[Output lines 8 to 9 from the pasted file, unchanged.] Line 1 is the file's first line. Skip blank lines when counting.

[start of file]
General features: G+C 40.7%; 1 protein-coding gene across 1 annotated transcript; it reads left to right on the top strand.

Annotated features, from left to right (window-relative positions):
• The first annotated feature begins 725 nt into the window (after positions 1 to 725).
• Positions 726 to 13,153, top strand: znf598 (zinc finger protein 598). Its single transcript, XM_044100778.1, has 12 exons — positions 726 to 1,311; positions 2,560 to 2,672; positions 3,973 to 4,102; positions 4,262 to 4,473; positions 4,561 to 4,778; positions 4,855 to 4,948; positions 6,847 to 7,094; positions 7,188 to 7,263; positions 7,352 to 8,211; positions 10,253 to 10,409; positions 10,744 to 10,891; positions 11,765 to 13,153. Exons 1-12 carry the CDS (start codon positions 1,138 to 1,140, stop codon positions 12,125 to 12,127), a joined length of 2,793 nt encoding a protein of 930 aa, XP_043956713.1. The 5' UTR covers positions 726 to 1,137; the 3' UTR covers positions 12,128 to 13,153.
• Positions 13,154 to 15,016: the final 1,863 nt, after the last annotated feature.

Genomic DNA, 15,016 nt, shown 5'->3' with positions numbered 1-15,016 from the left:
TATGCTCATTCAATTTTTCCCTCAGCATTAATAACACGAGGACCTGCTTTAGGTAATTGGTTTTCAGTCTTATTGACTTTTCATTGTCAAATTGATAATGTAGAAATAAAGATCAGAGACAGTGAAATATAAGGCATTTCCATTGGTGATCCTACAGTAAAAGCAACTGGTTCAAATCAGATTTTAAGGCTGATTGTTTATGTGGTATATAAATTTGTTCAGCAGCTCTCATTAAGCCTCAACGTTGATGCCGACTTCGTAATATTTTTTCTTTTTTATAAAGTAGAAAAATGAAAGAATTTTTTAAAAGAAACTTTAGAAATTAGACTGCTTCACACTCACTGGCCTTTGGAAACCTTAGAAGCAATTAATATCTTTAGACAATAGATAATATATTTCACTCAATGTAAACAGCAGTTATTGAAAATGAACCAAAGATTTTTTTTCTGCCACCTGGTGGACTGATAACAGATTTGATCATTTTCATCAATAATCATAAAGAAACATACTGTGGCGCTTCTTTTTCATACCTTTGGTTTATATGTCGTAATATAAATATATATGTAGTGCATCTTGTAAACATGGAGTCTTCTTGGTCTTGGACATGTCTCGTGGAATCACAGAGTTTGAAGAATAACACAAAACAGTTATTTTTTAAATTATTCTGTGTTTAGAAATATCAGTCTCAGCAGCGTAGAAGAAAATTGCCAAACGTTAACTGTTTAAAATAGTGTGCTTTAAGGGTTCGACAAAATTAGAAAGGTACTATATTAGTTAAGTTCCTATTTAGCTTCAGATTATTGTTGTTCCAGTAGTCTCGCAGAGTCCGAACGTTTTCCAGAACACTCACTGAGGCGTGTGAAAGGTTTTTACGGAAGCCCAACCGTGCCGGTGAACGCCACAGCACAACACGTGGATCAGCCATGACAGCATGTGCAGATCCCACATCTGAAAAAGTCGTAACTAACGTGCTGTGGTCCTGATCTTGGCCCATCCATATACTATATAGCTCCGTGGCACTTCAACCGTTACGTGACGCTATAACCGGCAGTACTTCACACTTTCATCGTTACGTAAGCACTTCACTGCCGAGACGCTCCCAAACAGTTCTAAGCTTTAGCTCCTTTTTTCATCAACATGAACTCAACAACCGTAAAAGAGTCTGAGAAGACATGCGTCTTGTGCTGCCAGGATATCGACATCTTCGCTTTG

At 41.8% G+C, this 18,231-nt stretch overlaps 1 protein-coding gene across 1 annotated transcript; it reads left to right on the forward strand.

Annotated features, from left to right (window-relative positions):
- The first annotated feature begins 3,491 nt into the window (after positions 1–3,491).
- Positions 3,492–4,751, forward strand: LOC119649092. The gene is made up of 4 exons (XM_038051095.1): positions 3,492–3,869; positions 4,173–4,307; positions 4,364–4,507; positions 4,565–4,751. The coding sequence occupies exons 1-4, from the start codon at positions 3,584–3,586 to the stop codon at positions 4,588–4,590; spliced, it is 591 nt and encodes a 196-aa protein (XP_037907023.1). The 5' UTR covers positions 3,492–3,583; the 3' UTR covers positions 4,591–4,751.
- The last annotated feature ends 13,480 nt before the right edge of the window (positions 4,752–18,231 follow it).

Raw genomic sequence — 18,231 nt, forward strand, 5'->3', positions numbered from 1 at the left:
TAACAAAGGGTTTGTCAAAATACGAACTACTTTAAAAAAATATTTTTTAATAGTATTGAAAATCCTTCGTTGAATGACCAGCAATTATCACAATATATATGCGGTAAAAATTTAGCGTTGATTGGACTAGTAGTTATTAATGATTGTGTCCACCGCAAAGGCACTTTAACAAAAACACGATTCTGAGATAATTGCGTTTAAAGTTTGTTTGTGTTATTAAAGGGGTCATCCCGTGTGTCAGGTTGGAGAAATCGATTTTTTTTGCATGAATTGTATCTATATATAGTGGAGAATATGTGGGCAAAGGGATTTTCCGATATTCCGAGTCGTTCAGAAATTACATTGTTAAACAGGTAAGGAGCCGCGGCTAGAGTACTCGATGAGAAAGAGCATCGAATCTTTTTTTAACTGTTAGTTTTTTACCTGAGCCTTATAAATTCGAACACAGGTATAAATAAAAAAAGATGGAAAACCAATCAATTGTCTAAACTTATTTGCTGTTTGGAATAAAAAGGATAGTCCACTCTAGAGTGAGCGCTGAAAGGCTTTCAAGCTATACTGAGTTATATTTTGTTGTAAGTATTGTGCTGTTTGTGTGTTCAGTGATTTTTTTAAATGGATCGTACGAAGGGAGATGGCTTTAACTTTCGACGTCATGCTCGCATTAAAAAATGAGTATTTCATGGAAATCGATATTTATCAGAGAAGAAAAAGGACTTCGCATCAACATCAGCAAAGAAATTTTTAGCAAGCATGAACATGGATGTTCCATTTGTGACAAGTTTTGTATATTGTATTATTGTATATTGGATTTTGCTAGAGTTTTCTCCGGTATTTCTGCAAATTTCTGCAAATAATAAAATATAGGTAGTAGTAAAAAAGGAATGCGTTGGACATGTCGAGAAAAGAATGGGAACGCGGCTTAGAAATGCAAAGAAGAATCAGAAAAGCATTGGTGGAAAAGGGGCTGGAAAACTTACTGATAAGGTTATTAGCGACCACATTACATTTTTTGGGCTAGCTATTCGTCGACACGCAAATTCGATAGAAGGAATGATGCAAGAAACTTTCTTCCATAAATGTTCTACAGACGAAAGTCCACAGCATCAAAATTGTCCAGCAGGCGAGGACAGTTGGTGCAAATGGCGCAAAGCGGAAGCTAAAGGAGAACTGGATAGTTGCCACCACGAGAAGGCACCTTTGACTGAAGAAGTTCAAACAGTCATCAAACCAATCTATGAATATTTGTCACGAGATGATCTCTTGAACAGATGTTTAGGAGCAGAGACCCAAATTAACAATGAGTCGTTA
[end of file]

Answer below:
At 41.8% G+C, this 18,231-nt stretch overlaps 1 protein-coding gene across 1 annotated transcript; it reads left to right on the forward strand.

Annotated features, from left to right (window-relative positions):